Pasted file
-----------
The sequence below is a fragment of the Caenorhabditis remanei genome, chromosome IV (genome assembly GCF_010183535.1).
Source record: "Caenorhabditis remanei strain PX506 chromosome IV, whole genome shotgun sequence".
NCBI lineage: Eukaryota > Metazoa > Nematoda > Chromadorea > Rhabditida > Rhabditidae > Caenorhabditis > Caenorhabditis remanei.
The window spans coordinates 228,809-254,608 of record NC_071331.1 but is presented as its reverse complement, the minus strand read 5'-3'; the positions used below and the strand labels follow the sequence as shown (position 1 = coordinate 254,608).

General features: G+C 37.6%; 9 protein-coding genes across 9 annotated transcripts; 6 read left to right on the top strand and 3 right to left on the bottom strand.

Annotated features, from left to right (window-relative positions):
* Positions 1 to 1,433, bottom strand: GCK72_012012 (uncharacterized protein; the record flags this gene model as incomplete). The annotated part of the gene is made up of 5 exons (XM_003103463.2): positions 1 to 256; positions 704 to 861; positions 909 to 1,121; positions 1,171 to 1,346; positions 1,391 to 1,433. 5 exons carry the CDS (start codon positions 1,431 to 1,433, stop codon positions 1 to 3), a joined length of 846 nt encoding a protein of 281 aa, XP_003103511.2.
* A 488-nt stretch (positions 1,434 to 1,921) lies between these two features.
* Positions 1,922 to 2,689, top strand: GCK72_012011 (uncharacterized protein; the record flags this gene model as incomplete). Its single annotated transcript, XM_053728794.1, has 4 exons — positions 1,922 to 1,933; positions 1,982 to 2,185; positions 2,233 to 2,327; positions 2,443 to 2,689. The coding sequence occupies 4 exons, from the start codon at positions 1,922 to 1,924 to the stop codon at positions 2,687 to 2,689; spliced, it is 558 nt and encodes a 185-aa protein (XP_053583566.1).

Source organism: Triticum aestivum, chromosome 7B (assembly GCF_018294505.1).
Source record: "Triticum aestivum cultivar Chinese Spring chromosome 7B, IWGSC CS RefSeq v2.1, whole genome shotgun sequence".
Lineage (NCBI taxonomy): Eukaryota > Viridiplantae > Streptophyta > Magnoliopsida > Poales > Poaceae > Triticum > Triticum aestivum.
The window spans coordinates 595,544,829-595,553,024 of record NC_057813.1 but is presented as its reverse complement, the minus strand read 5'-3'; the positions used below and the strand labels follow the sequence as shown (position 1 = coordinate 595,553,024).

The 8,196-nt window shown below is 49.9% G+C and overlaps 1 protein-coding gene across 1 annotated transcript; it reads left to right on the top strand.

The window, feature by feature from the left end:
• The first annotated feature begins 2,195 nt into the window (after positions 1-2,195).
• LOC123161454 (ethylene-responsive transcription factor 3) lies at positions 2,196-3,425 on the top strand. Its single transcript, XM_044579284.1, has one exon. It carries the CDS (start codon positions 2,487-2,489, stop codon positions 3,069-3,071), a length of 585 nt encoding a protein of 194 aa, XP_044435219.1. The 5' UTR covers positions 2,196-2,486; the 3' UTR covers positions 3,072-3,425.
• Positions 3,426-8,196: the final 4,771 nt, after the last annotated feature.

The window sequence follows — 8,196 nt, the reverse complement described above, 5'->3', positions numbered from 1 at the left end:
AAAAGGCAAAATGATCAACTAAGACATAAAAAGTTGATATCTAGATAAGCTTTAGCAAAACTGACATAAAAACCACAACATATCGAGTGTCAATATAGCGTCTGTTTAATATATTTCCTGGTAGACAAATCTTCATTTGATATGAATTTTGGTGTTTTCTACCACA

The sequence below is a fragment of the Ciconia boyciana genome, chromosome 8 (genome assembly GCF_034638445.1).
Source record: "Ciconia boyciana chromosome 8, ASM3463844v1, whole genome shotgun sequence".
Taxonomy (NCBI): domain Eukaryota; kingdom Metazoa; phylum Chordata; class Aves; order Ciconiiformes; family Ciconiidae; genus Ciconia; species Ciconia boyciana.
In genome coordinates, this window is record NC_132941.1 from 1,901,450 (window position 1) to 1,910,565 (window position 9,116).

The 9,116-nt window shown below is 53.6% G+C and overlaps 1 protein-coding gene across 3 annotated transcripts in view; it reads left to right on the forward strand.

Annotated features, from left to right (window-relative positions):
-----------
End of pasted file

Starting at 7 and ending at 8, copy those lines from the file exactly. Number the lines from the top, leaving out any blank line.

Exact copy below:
* Positions 1 to 1,433, bottom strand: GCK72_012012 (uncharacterized protein; the record flags this gene model as incomplete). The annotated part of the gene is made up of 5 exons (XM_003103463.2): positions 1 to 256; positions 704 to 861; positions 909 to 1,121; positions 1,171 to 1,346; positions 1,391 to 1,433. 5 exons carry the CDS (start codon positions 1,431 to 1,433, stop codon positions 1 to 3), a joined length of 846 nt encoding a protein of 281 aa, XP_003103511.2.
* A 488-nt stretch (positions 1,434 to 1,921) lies between these two features.